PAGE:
By: Sandford L. Frey, Esq.
When a company or individual is facing insolvency proceedings, often times the insolvent party will settle a lawsuit or reach an agreement on essential terms of a deal in advance of a filing. Why waste the money having a competent bankruptcy lawyer review a settlement or agreement in such a case? A recent Ninth Circuit decision is illustrative.
The Ninth Circuit Court of Appeals in In Re Richard L. Priddis, 2023 WL 2203562 (9th Cir. 2023) (Unpub.) reversed a bankruptcy court decision (which was affirmed on appeal by the district court) where the bankruptcy court granted summary judgment in favor of the involuntary debtor and dismissed an involuntary bankruptcy on the basis that the creditors failed to satisfy the numerosity requirement for an involuntary petition. In Priddis, 14 record companies settled a copyright infringement suit related to a karaoke business. As part of that settlement agreement, the record companies obtained the right to file a $3 million stipulated judgment if Priddis breached the settlement, which it did. Following entry of the stipulated judgment, the music companies instituted an involuntary bankruptcy proceeding against Priddis. Three or more creditors holding claims that are not contingent or subject to a bona fide dispute are required for an involuntary petition if there are 12 or more total creditors pursuant to Section 303(b)(1) of the Bankruptcy Code. Accordingly, the bankruptcy court granted the debtor’s motion for summary judgment holding that the $3 million agreed judgment was a single joint claim because it did not allocate the $3 million among each plaintiff/petitioning creditor (which the decision was later affirmed on appeal to the U.S. District Court). The petitioning creditors next appealed to the Ninth Circuit Court of Appeals.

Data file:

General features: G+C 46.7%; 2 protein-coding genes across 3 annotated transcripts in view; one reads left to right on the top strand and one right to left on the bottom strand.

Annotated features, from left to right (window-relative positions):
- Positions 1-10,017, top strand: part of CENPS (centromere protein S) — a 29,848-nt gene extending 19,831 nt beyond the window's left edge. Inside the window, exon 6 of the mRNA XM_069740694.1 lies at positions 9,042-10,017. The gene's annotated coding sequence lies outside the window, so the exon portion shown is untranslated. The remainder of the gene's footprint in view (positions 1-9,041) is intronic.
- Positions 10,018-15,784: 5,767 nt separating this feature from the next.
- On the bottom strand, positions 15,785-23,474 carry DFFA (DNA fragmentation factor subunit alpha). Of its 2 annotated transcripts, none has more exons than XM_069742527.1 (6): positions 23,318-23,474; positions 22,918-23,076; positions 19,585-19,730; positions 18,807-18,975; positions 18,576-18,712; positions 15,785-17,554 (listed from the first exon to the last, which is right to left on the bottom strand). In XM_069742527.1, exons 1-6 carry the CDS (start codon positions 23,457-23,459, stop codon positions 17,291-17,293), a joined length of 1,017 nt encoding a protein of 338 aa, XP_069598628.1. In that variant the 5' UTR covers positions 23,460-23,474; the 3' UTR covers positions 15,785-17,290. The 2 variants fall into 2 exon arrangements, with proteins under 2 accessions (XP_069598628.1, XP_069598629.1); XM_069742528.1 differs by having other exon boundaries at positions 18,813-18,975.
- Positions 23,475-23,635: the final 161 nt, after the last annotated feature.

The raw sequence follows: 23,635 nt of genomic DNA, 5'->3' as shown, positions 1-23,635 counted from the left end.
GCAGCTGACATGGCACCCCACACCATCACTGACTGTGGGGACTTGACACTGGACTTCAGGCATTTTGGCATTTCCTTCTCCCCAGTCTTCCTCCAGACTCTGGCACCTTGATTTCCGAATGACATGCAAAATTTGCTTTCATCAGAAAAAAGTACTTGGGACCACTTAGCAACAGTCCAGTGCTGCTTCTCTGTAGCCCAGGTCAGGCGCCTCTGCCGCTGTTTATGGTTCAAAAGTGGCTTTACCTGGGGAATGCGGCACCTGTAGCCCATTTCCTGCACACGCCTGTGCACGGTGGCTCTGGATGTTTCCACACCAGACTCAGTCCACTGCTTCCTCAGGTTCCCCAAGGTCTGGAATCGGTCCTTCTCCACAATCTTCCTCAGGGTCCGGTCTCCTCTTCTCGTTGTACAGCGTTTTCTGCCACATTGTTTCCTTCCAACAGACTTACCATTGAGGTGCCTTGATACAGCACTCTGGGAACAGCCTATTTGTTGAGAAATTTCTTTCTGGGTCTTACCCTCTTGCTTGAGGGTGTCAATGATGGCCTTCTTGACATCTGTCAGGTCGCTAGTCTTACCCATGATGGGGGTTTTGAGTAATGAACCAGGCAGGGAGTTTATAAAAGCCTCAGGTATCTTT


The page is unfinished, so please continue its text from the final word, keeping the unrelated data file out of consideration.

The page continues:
The Court of Appeals reversed the bankruptcy and district courts finding that each of the 14 petitioning creditors had a claim to the $3 million judgment, and therefore the creditors satisfied the numerosity requirement. The Court of Appeals pointed out that a claim is a “right to payment, whether or not such a right is reduced to judgment.” 11 U.S.C. § 101(5)(A). Thus, the Court of Appeals found that under the text of Bankruptcy Code Sections 303(b) and 101(5), the petitioning creditors had “noncontingent, undisputed claims” because the $3 million amount was not in dispute, and they each had a “right to payment” of some portion of the judgment. Moreover, their right to payment was individually enforceable because the judgment was easily divisible, and the allocated portion was traceable to each creditor. The Court of Appeals also relied on the music publishers’ complaint in the underlying suit which contained a detailed list of each petitioning creditor’s ownership interests in the copyrights infringed by the debtor. Therefore, the Court of Appeals found that the $3 million judgment could be readily divided according to those established interests, as shown in the petition for involuntary bankruptcy.
The Court of Appeals further found the proposed division reflected the petitioning creditors’ original claims because they stipulated to statutory damages in the underlying suit. The Court of Appeals noted that when a copyright owner elects statutory damages for infringement under the Copyright Act, they receive a fixed amount according to their ownership interests for all infringements involved in the action, citing 17 U.S.C. § 504(c)(1). The distribution of the judgment operated the same way it would have for any judgment in the original action in that each petitioning creditor was entitled to a portion of the judgment based on its ownership interests, and only that portion. The Court of Appeals did not believe that a written agreement was required to make the judgment readily divisible because a copyright owner is only entitled to recover up to the amount owed. The Court relied upon the list of copyright interests attached to the complaint, which it believed made clear the amount that each individual creditor was owed.
While the petitioning creditors ultimately prevailed, it took the extraordinary expense of the bankruptcy court trial and two appeals to get there. This probably could have been avoided had the stipulation and judgment allocated the recovery among the plaintiffs in the first place.